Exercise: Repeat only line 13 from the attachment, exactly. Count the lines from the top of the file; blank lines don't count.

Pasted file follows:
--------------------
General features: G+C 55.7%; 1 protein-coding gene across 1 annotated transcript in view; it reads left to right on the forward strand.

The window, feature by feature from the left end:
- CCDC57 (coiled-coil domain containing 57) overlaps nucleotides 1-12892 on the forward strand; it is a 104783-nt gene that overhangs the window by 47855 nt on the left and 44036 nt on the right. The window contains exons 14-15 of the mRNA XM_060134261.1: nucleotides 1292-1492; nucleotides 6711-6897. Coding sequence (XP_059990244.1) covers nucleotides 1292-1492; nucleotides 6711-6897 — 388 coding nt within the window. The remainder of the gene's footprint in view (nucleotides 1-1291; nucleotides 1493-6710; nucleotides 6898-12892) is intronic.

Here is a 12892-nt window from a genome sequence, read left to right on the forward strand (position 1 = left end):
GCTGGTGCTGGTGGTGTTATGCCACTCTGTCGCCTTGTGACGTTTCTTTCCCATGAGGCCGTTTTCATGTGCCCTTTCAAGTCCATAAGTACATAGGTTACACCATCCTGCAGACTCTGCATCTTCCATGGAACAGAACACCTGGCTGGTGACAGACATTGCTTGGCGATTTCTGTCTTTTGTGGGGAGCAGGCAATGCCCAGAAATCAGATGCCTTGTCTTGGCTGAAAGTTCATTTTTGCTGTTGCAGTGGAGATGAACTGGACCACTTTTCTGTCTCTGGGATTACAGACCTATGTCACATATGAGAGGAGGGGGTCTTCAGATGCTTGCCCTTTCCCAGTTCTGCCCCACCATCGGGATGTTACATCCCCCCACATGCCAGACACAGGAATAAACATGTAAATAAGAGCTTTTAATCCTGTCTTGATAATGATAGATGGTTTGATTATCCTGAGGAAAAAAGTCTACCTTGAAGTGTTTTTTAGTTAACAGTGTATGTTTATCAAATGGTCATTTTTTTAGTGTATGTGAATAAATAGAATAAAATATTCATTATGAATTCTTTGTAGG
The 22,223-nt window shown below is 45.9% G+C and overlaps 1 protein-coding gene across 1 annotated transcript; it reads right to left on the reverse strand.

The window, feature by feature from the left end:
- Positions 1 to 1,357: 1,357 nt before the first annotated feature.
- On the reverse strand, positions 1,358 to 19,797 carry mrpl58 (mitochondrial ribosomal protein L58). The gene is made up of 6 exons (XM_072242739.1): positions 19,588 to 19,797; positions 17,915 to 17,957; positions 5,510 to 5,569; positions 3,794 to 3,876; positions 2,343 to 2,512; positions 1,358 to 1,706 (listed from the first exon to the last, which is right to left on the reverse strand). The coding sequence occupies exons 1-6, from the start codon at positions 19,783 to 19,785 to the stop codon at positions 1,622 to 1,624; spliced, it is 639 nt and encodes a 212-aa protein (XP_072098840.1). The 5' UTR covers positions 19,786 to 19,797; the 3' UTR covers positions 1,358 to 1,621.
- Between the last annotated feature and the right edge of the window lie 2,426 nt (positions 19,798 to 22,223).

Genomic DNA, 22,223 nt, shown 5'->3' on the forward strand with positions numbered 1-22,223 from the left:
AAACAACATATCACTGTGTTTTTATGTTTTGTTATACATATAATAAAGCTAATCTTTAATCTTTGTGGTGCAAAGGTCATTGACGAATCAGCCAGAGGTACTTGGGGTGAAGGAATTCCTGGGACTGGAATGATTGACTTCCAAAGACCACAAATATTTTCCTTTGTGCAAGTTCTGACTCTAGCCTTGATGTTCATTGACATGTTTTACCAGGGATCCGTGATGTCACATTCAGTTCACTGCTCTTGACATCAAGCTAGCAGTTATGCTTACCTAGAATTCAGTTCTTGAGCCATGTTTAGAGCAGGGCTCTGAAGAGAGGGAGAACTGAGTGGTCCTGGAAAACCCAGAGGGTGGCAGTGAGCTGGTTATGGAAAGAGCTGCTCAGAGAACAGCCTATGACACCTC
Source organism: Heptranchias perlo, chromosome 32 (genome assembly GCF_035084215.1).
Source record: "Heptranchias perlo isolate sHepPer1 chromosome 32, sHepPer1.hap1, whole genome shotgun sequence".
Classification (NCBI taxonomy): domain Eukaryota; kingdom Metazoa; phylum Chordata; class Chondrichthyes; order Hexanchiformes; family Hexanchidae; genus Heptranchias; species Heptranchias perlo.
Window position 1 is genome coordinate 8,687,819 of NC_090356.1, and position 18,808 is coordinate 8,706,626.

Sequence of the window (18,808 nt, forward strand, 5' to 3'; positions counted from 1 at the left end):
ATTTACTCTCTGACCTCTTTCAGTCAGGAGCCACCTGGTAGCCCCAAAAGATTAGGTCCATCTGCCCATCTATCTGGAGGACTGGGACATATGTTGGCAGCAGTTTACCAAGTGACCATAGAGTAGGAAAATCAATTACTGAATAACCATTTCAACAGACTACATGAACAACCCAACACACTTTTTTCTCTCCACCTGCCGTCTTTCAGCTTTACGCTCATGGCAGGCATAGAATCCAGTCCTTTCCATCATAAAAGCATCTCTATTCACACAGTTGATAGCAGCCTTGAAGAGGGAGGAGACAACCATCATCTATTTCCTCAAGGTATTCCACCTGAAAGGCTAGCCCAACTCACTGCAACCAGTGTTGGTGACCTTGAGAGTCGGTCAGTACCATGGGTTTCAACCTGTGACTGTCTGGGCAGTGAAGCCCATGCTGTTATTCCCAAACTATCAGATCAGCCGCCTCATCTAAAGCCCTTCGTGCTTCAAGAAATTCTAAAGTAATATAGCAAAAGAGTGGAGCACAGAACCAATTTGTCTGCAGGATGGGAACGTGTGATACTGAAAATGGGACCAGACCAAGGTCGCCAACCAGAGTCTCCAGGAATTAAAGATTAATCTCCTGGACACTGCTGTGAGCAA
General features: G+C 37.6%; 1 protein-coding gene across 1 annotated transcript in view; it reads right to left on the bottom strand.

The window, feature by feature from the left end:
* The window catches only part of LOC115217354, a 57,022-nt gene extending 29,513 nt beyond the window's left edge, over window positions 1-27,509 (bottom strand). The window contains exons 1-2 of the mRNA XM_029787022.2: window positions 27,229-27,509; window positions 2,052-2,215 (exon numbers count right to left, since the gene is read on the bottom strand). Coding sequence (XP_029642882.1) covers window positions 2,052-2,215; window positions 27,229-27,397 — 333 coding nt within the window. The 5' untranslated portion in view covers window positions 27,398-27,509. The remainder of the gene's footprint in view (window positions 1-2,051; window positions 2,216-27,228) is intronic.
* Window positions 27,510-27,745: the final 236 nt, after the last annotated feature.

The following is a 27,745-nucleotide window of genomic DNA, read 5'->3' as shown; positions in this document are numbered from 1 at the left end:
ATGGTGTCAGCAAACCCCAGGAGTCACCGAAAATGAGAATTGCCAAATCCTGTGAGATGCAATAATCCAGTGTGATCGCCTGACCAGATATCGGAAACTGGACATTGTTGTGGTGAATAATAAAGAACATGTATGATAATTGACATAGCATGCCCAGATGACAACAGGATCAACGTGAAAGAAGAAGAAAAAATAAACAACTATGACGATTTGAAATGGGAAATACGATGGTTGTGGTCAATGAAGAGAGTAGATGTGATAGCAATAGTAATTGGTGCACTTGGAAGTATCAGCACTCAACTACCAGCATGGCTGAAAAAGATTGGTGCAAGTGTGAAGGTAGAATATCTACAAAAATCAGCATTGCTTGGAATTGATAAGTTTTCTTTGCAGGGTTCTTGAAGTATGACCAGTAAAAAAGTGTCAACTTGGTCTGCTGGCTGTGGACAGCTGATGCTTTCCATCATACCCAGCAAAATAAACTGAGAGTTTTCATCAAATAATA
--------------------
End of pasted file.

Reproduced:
Source organism: Heptranchias perlo, chromosome 32 (genome assembly GCF_035084215.1).